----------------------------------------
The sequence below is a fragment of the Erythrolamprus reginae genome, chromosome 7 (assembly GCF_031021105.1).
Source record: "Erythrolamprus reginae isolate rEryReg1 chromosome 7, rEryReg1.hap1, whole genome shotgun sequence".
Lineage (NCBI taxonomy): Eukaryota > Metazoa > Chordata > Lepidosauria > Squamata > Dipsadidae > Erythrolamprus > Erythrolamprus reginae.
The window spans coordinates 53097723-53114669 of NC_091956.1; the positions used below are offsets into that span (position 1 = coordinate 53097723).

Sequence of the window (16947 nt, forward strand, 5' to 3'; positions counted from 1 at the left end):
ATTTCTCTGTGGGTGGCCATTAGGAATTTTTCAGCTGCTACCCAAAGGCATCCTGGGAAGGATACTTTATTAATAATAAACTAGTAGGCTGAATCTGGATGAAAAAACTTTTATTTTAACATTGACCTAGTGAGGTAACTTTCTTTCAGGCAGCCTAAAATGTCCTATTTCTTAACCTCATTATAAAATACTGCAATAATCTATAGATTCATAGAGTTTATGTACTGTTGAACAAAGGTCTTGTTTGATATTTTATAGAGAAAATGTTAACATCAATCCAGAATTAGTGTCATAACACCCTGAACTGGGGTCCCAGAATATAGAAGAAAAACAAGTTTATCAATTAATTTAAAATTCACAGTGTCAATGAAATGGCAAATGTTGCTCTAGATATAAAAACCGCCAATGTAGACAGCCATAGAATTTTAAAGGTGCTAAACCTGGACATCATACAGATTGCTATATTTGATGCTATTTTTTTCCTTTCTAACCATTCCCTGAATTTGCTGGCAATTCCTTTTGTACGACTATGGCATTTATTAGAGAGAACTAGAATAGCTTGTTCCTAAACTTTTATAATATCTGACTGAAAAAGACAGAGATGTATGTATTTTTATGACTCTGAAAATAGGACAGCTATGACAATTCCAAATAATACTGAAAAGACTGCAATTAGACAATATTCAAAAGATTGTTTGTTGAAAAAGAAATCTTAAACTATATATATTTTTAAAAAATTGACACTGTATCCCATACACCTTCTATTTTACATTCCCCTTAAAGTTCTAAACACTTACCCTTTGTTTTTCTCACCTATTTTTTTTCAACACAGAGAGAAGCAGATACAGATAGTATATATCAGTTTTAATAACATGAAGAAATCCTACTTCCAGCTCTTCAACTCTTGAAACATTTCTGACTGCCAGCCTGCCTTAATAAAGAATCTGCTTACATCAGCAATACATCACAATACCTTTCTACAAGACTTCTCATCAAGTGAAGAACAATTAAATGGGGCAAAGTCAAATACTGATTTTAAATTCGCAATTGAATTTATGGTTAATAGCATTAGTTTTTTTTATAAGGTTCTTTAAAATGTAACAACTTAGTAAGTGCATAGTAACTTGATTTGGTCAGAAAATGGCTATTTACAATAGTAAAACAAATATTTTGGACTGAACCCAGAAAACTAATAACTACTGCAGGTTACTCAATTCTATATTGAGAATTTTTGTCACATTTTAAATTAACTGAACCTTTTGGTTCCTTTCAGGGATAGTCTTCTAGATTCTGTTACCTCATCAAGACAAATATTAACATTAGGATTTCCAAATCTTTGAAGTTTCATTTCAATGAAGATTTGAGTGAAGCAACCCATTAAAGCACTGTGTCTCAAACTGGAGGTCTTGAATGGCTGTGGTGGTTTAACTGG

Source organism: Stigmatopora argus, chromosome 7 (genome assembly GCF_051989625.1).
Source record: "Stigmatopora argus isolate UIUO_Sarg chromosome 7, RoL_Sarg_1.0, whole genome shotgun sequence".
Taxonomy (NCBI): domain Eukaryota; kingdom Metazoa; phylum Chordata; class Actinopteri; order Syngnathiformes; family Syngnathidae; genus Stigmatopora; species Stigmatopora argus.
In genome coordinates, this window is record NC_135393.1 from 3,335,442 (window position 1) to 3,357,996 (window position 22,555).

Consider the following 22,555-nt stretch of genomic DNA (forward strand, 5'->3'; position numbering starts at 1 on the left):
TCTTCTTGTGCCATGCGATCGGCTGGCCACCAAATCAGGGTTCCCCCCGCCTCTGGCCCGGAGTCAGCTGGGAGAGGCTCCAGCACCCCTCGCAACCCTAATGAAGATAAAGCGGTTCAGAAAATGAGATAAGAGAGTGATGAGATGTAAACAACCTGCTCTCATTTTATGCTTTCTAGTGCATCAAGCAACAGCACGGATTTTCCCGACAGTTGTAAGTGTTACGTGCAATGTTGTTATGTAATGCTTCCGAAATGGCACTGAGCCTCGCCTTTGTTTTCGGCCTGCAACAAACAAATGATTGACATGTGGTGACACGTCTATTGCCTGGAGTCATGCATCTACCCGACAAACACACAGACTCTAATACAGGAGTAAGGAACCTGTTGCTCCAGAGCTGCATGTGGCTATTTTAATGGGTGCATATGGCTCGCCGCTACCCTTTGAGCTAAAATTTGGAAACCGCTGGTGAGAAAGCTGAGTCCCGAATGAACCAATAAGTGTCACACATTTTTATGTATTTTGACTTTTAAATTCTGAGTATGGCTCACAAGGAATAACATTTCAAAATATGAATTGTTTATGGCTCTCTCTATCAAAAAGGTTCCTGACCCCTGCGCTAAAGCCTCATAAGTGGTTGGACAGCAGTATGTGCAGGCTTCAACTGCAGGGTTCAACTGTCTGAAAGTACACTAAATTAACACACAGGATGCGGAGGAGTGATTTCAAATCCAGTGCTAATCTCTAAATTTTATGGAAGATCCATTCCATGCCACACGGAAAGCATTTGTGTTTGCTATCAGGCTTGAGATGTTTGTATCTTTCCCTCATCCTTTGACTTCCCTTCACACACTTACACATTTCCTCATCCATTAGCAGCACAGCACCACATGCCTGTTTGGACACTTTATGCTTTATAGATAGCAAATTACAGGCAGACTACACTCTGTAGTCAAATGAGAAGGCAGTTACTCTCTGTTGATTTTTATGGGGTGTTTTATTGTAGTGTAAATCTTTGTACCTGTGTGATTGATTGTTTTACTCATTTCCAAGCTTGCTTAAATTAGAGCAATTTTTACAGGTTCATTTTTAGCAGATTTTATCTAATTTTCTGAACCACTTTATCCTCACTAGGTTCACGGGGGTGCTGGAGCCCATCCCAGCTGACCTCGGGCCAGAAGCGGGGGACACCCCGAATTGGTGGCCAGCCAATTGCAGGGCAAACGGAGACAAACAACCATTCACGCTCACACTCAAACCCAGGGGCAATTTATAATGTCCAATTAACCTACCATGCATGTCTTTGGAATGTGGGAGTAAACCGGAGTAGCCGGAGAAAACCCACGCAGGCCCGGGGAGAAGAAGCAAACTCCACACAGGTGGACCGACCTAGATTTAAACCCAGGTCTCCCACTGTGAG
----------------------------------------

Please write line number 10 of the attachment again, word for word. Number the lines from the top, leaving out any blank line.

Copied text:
In genome coordinates, this window is record NC_135393.1 from 3,335,442 (window position 1) to 3,357,996 (window position 22,555).